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State of New Jersey v. German Mamani

SUPERIOR COURT OF NEW JERSEY APPELLATE DIVISION


August 24, 2012

STATE OF NEW JERSEY, PLAINTIFF-RESPONDENT,
v.
GERMAN MAMANI, A/K/A EDGAR VARGAS, DEFENDANT-APPELLANT.

On appeal from the Superior Court of New Jersey, Law Division, Somerset County, Indictment No. 04-04-0293.

Per curiam.

NOT FOR PUBLICATION WITHOUT THE APPROVAL OF THE APPELLATE DIVISION

Submitted March 14, 2012

Before Judges Sapp-Peterson and Ostrer.

Following a jury trial, defendant was convicted of second-degree attempted passion provocation manslaughter, N.J.S.A. 2C: 11-4b(2) (as a lesser-included offense of first-degree attempted murder, N.J.S.A. 2C:5-1 and 2C:11-3a(1)); fourth-degree criminal trespass, N.J.S.A. 2C:18-3 (as a lesser-included offense of second-degree burglary, N.J.S.A. 2C:18-2a); third-degree possession of a weapon for an unlawful purpose, N.J.S.A. 2C:39-4d; and fourth-degree unlawful possession of a weapon, N.J.S.A. 2C:39-5d. The jury acquitted defendant of first-degree attempted murder and second-degree burglary, N.J.S.A. 2C:18-2a. At sentencing, the court imposed an aggregate eight-year term of imprisonment with an eighty-five-percent period of parole ineligibility under the No Early Release Act, N.J.S.A. 2C:43-7.2. The aggregate sentence included the sentences imposed for two additional offenses in unrelated matters for which defendant pled guilty as part of a negotiated plea agreement. On appeal, defendant primarily challenges the court's rulings related to the burglary charge and the sentence on the offenses for which the jury found him guilty. We affirm.

I.

The charges arose out of a domestic dispute between defendant and his wife, Johanna Rodriguez, from whom he was separated. Prior to their separation, defendant and Francisco Perez got into an altercation after defendant saw Rodriguez with Perez. Rodriguez applied for and received a domestic violence restraining order against defendant. Nine days later, on February 24, 2004, defendant returned to the marital home around 10:20 p.m., after he got off work. According to defendant, who testified on his own behalf, he needed to retrieve important paperwork, including his birth certificate and tax information, which were still in the home. As he approached the house, all the lights were off. He therefore believed no one was home and entered the house from the rear with his key. He proceeded to the back bedroom and, upon turning on the lights, saw his wife and Perez lying in bed in their underwear. Defendant confronted Perez, who started cursing at him. Defendant punched him, and the two men started fighting. Defendant claimed Perez grabbed a knife. The knife was regularly kept next to the TV and was used to unlock another bedroom door that usually remained locked by another tenant. The knife was on the floor, and defendant saw Perez grab it. Defendant disarmed Perez, but not without cutting his own hand. He then stabbed Perez twice in the head.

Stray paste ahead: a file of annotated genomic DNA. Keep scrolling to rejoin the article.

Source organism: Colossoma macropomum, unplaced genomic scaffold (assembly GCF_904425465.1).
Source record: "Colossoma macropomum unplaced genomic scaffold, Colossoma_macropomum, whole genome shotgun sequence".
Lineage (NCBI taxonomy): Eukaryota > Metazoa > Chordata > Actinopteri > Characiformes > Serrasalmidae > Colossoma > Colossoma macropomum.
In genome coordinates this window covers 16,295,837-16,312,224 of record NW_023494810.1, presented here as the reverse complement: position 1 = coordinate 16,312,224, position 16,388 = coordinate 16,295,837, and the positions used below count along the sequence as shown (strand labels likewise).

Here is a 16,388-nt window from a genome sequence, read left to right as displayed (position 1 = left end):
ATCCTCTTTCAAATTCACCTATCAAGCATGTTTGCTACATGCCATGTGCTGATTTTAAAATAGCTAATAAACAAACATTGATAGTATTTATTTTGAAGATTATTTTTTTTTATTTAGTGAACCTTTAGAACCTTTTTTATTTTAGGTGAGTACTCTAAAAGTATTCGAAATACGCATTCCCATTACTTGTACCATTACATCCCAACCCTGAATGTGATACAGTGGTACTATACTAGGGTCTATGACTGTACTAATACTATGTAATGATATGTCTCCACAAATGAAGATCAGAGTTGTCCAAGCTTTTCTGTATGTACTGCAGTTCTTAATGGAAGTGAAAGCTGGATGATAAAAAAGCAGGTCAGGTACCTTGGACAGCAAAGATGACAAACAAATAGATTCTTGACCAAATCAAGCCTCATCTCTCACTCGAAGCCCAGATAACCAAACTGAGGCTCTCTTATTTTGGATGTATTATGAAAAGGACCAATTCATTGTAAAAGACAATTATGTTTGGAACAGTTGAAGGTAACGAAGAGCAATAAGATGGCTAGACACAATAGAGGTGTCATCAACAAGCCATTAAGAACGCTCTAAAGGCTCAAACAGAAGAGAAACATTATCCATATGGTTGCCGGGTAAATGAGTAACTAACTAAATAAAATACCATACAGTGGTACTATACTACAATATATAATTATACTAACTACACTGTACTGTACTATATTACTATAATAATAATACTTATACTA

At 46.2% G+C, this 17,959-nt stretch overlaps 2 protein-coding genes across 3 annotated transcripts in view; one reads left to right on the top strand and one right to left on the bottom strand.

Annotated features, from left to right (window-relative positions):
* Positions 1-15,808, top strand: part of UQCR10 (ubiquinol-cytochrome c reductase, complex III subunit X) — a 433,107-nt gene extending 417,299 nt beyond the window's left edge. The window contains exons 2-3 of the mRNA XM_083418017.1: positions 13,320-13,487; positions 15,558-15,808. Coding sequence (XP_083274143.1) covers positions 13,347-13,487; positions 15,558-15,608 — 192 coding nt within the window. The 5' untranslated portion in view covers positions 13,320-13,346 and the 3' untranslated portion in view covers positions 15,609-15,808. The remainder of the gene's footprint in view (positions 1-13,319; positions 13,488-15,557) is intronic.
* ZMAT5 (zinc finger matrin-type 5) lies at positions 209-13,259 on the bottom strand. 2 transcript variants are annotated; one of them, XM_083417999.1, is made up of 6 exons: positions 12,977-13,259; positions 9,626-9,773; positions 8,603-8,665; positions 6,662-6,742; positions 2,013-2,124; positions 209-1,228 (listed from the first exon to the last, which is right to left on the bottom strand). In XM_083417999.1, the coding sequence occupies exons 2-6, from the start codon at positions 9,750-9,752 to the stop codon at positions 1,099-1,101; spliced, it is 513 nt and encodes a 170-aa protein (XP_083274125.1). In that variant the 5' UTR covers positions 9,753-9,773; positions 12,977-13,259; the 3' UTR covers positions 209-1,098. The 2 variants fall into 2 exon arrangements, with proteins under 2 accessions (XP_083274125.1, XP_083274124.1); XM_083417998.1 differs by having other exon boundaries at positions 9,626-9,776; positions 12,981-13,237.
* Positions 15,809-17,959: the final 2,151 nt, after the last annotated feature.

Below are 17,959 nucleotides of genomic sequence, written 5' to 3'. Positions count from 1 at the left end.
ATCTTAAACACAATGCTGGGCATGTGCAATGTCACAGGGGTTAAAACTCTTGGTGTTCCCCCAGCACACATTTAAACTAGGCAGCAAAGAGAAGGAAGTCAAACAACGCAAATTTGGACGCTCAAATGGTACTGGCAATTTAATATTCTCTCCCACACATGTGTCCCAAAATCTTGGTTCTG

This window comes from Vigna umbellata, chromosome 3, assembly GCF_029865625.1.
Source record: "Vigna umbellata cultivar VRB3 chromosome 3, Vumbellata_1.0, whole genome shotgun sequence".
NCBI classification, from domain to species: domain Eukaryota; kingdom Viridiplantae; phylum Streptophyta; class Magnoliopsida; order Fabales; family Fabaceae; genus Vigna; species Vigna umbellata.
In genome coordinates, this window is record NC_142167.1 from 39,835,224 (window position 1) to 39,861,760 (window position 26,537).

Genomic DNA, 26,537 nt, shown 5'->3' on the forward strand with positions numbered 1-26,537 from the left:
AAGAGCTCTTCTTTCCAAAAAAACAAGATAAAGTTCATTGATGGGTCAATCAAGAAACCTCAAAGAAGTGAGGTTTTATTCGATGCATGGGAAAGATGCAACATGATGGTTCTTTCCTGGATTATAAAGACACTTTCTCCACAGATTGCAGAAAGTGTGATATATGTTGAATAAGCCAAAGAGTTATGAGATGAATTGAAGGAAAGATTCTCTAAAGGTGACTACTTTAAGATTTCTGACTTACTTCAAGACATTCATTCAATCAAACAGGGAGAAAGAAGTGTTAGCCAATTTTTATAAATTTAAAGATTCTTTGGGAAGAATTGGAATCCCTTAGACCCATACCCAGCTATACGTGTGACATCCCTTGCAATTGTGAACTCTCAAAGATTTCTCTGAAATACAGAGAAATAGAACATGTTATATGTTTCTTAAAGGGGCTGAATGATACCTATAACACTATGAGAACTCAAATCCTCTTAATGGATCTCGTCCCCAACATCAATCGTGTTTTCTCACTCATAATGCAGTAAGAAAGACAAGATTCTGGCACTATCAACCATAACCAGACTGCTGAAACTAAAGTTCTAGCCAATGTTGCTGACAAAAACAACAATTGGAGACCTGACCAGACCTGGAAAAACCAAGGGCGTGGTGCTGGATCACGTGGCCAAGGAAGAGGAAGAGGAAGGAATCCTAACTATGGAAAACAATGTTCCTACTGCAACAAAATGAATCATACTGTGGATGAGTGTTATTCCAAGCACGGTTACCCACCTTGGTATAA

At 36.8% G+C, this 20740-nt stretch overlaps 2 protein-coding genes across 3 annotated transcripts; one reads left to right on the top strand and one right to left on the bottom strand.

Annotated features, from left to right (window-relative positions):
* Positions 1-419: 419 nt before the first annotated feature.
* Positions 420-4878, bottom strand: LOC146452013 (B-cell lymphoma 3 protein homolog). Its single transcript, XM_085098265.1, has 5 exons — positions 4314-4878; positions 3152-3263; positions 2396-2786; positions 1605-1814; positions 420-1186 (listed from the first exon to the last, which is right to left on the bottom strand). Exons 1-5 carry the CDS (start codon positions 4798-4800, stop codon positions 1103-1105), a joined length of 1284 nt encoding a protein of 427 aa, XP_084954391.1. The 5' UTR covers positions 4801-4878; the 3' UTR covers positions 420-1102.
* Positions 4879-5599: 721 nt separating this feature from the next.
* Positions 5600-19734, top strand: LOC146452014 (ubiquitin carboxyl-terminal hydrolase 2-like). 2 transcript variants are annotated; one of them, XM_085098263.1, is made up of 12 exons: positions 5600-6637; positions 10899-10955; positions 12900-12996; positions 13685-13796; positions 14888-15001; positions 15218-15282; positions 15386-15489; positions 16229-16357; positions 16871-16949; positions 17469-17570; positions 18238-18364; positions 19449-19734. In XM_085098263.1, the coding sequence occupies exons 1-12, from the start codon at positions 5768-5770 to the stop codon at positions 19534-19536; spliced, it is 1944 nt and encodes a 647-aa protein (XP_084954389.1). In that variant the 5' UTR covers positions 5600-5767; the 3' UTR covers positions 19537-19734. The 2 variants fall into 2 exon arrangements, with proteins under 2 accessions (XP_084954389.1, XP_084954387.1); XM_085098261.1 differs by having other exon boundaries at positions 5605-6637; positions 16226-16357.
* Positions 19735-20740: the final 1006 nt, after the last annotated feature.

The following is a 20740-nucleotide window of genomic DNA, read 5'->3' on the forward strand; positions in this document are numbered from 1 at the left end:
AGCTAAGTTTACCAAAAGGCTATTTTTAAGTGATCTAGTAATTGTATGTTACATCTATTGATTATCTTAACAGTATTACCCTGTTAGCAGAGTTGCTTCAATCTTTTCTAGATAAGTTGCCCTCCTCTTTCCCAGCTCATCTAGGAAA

Both Perez and Rodriguez testified that defendant had the knife in his coat and removed it when he proceeded to attack Perez. Rodriguez identified the knife as the one used at the house, but it had not been in her bedroom before defendant entered.

Prior to trial, the State moved to introduce evidence of defendant's prior incident with Perez as relevant to the issue of defendant's intent and motive. The State also sought an instruction to the jury that defendant's flight after the incident was evidence of his consciousness of guilt. Defendant moved for severance of the burglary and contempt charges.

The State and the defense agreed to sever the contempt charge. The court denied the motion to sever the burglary charge and, following an N.J.R.E. 404(b) hearing, ruled that the prior incident would be admitted as relevant to establish defendant's motive and intent, but must be sanitized in accordance with State v. Silva, 378 N.J. Super. 321 (App. Div. 2005).

On appeal, defendant raises the following points for our consideration:

POINT I

THE COURT COMMITTED REVERSIBLE ERROR IN ALLOWING EVIDENCE OF . . . DEFENDANT'S PRIOR ALTERCATION TO BE ADMITTED AND PRESENTED TO THE JURY AS EVIDENCE OF GUILT.

A. THE PRIOR EVIDENCE WAS NOT RELEVANT OR MATERIAL TO ANY ISSUE IN THIS CASE.

B. THE EVIDENCE WAS HIGHLY PREJUDICIAL.

C. THE COURT'S RULING FAILED TO ADEQUATELY PREVENT THE JURY FROM HEARING PREJUDICIAL TESTIMONY.

POINT TWO

THE TRIAL COURT ERRED IN FAILING TO SEVER THE BURGLARY CHARGE FROM THE INCIDENT.

POINT THREE

THE SENTENCE IMPOSED WAS MANIFESTLY EXCESSIVE.

We have considered the points raised in light of the record, briefs submitted, and applicable legal principles, and conclude Judge Paul W. Armstrong did not abuse his discretion in admitting evidence of defendant's prior conduct. Nor do we find the judge erred in denying defendant's motion to sever the burglary charge. Finally, the sentence imposed was not manifestly excessive.

II.